Yesterday, I laundered my bed linens. I aired the mattress, freshened the duvet, fluffed the pillows. I swept up the dog hair, knocked back the cobwebs and rearranged the disarranged closet. It felt good. I have been in bed with a cold for over a week now. Everything was looking tired and worn and covered in tissues and cough drop wrappers.
Doing the laundry isn’t a noteworthy thing. Saturdays are when grown-ups put fresh sheets on the bed. I never gave it much thought.
But it occurred to me, as my outstretched arms held the billowing sheets, it was kind of a big deal. All of that billowing and stretching and lifting and tugging, I haven’t always been able to do it.
Two years ago, on Valentine’s Day, I had a bi-lateral mastectomy with partial reconstruction. That is a fancy way of saying a team of surgeons removed both of my breasts and put little bags of solution in as placeholders. It was a rough surgery. It was an even rougher recovery.
No, rough isn’t the right word. Harrowing. Harrowing is closer to the truth. There were complications. There were more surgeries. For a long time, I couldn’t use my left arm for any kind of weight-bearing work, of any kind, not even to lift a carton of milk. I could not change the sheets on my bed.
I have spent a lot of time in this bed in the last two and a half years. Times when I laid in this bed because it was all I could. Times when I laid here because it was closest to the bathroom. Times when I laid here because I couldn’t see any sense to the world and so why not take to my bed. And times when my house felt so forlorn and empty, I couldn’t face it.
The thing about cancer is, it isn’t one big bad thing that happens to you one time. It keeps happening. Big things happen, like having my breasts removed, but little things happen too, like not being able to open jars or my eyebrows growing back weird, which turn out to be not such little things when you add them all up.
Every day in a million ways large and small, I am reminded that cancer has happened. It is happening. Cancer is present tense, not past. I dream about cancer. I have nightmares about cancer. Some mornings I awake and will lie in bed for hours, eyes half-closed, in a futile attempt to delay reality just that much longer.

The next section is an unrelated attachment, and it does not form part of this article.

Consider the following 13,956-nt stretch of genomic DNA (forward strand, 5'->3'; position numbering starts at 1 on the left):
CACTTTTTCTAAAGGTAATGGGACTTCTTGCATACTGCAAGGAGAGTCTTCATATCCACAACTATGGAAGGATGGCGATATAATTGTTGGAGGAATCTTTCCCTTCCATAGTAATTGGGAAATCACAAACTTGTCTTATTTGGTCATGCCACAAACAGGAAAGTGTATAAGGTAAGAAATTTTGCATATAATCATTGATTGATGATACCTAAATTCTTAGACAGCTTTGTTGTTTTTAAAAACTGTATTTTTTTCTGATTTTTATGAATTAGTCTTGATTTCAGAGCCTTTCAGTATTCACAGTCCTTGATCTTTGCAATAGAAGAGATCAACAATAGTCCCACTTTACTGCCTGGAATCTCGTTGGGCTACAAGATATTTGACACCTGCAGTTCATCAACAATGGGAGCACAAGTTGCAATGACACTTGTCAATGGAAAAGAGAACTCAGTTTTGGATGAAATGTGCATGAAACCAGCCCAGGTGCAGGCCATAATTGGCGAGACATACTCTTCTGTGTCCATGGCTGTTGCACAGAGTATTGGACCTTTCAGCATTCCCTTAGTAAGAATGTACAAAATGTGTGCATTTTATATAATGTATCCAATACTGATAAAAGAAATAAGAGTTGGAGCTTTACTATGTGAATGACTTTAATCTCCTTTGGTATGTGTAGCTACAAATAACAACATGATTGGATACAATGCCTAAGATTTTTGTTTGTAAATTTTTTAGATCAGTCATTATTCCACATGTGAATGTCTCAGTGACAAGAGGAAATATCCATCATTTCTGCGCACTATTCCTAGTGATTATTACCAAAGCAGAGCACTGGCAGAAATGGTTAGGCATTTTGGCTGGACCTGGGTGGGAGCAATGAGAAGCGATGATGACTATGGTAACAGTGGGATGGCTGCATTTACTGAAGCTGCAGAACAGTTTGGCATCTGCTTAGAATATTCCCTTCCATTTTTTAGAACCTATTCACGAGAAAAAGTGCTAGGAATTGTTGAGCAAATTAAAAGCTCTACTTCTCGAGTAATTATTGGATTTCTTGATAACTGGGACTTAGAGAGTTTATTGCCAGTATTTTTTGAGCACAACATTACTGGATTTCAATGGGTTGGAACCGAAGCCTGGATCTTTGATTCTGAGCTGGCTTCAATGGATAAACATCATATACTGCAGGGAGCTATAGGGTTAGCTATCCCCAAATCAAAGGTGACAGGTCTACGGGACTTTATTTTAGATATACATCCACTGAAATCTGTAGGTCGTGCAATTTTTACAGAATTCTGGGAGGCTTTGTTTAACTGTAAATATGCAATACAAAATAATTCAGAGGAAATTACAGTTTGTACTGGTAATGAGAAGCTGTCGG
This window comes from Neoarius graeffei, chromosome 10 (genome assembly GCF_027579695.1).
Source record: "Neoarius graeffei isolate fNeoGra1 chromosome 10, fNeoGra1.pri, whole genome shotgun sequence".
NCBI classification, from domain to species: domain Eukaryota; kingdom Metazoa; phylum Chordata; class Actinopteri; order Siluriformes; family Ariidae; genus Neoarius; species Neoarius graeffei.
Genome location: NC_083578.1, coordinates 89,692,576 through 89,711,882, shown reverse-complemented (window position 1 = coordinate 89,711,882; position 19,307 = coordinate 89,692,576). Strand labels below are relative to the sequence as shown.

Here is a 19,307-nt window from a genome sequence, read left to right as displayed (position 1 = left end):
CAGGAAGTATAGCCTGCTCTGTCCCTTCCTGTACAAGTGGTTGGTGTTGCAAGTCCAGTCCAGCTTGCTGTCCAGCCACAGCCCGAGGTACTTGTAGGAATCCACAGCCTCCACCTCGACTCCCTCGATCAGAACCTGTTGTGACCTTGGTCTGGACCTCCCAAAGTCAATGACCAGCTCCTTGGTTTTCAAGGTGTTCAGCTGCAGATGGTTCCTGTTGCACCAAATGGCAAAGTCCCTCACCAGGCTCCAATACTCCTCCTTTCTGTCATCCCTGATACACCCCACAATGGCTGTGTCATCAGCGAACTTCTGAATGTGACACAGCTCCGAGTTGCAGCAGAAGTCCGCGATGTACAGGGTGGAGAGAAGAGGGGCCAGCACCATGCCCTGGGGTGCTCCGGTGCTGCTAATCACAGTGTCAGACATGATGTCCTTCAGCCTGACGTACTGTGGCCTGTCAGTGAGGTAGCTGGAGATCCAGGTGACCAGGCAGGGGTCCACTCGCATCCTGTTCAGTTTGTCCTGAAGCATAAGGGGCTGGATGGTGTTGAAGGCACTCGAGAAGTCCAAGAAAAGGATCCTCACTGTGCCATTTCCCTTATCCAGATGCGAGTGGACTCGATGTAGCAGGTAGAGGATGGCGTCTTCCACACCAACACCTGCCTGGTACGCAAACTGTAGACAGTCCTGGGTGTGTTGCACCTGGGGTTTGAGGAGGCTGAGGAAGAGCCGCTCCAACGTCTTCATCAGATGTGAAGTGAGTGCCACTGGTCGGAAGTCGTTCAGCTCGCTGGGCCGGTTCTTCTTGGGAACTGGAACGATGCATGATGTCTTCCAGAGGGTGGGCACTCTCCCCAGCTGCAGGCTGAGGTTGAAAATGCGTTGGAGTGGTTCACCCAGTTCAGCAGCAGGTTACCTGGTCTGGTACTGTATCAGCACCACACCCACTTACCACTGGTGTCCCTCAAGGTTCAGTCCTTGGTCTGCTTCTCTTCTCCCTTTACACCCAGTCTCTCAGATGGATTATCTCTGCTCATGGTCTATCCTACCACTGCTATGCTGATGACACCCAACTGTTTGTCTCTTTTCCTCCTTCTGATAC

For the minute my feet hit the floor, cancer is real. My hands and feet ache and complain and are clumsy. My hearing is bad. Cognition impaired. Even the chemistry of taste has been altered. Pill bottles line the bathroom counter, each signifying some grave malady I have acquired or has been exacerbated, representing a dozen little side trips off the Cancer Mainline, next terminal is Terminal.
It isn’t just me. Another shitty thing about cancer is it doesn’t happen only to the patient. I wasn’t the only one put through the wringer. My family, my friends, all the people who love me and care about me and who cared for me, they took body blows and kidney punches.
People talk to me about a sense of overwhelming helplessness, watching me go through each stage of treatment, only guessing at how difficult it all was and not being able to make it go away, to not make it hurt.Â My poor parents, I don’t know how they stood it, how they stand it now. And I can not contemplate what my cancer has wrought in my daughter. Everyone knows I haven’t seen the last of bad days. And no one is going to talk about it until they have to.
People cooked and delivered meals to me and apologized for not being able to do more. Care packages came from far away friends with apologetic notes. I couldn’t make them understand that what they did meant everything. Wild rice chicken casseroles and a yard mowed and a box of cookies in the the mailbox meant the world. It made the difficult days and the long, long nights so much easier to bear.
This February, I am reminded of how far I have come. I am reminded of the struggle I put up to stay alive. I am reminded of all the loving kindness in the world. It invites me in, envelopes, comforts me, warms me, like my fresh flannel sheets and my warm bed.